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Doug Leier: North Dakota's early Canada goose season provides August hunting opportunities

Hunting of Canada geese in August and early September is intended to reduce local Canada goose numbers, which remain high.

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The first early Canada goose season was held in 1999 as a regional effort to help reduce resident Canada goose numbers in North Dakota.
Ashley Peterson/North Dakota Game and Fish Department
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Doug Leier is an outreach biologist for the North Dakota Game and Fish Department. Reach him at dleier@nd.gov.

WEST FARGO – Much of my work as an outreach biologist for the North Dakota Game and Fish Department is understanding the point of view hunters and anglers are coming from. It’s important to appreciate the context of a young angler expressing interest in stocking new bodies of water when I think of how we have more bodies of water with more fish than ever in our state's history. How could a 20-year-old angler want even more? Because they’ve always enjoyed the wet cycle that created this bounty of fishing.

When a young farmer is frustrated by problems with Canada geese, I can’t expect them to understand how rare these giant birds were back in the 1970s. When the water came back in 1993, North Dakota fisheries began to grow and so did Canada goose numbers. To a point, measures were taken to help reduce Canada goose numbers, and expanded hunting has been in place essentially since the memory of farmers and hunters under age 25.

The first early Canada goose season was held in 1999 as a regional effort to help reduce resident Canada goose numbers in North Dakota. Season dates covered the first few weeks of September, so most of the harvest took place before other subspecies of Canada geese started to migrate into the state.

At first, only a couple of counties in southeastern North Dakota were part of the early season, but the open area expanded to the entire state the next year, and the opening date was moved to mid-August in 2008. The 15th of the month has become somewhat of the standard opener, though lack of harvested crops for field hunting in some years can limit hunter interest, as can abundant mosquitoes and late summer heat. But still, the opportunity is there for hunters who are willing to take on the elements.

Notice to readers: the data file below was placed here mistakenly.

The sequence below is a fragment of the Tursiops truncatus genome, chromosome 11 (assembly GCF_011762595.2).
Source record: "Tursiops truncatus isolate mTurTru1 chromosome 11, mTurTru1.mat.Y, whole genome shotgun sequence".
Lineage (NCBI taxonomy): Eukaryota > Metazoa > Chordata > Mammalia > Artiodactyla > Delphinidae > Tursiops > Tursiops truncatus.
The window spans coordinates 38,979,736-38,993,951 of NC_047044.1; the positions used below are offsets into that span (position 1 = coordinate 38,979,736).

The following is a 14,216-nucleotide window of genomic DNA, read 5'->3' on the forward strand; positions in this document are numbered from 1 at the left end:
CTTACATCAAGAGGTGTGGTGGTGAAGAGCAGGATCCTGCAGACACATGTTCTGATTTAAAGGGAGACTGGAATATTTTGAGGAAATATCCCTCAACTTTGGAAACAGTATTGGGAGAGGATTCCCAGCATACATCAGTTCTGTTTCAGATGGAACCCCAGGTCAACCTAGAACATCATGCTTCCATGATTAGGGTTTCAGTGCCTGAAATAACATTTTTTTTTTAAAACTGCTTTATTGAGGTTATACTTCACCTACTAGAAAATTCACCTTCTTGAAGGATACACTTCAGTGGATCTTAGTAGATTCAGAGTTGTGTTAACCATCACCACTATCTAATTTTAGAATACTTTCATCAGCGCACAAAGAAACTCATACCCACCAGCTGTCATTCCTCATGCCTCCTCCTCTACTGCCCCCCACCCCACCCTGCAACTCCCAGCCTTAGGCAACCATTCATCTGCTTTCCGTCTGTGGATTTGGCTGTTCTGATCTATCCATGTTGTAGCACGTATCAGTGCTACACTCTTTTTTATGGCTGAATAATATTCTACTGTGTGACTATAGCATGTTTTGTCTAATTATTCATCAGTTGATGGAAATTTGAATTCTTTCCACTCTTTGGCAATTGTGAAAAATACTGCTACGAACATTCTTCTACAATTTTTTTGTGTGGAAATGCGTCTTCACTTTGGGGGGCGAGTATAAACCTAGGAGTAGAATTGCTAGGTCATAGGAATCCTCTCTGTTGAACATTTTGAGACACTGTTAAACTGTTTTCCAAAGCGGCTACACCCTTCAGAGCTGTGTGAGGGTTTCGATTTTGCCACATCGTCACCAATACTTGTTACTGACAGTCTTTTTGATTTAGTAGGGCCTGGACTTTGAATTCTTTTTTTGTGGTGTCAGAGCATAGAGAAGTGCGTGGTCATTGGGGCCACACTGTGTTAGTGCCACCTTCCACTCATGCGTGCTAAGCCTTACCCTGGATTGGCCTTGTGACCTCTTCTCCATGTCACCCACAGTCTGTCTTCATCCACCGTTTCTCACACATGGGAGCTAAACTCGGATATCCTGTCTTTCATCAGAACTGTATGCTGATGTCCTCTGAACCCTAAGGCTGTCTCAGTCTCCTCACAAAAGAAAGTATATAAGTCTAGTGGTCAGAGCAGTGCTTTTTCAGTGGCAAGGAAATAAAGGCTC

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2022 early Canada goose season details:

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  • Opening day is Aug. 15 in all three zones. Closing dates are Sept. 7 in the Missouri River zone, Sept. 15 in the western zone and Sept. 22 in the eastern zone.
  • Early Canada goose limits are 15 daily and 45 in possession.
  • Limits and shooting hours are different from the regular season, while the zone boundaries remain the same. Shooting hours for the early Canada goose season are one-half hour before sunrise to sunset daily.
  • Residents need a $5 early Canada goose license and a general game and habitat license. Also, residents 16 and older need a small game license. Nonresidents need only a $50 early Canada goose license, which is valid statewide without counting against the 14-day regular season license. Licenses can be purchased online by visiting the North Dakota Game and Fish Department website, gf.nd.gov.
  • Harvest Information Program certification is required and beginning Sept. 1, a federal duck stamp for hunters 16 and older is needed. Those who HIP-registered to hunt the spring light goose conservation order in North Dakota do not have to register with HIP again, as it is required only once a year in each state.
  • Waterfowl rest areas, closed to hunting during the regular season, are open during the early season. Most land in these rest areas is private, so hunters may need permission to access them.
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North Dakota Canada goose zones.
Contributed/North Dakota Game and Fish Department

Hunting of Canada geese in August and early September is intended to reduce local Canada goose numbers, which remain high. Game and Fish is attempting to provide additional hunting opportunities to increase pressure on locally breeding Canada geese.

For additional information and regulations, hunters should refer to the Game and Fish Department website.

Doug Leier is an outreach biologist for the North Dakota Game and Fish Department. Reach him at dleier@nd.gov.
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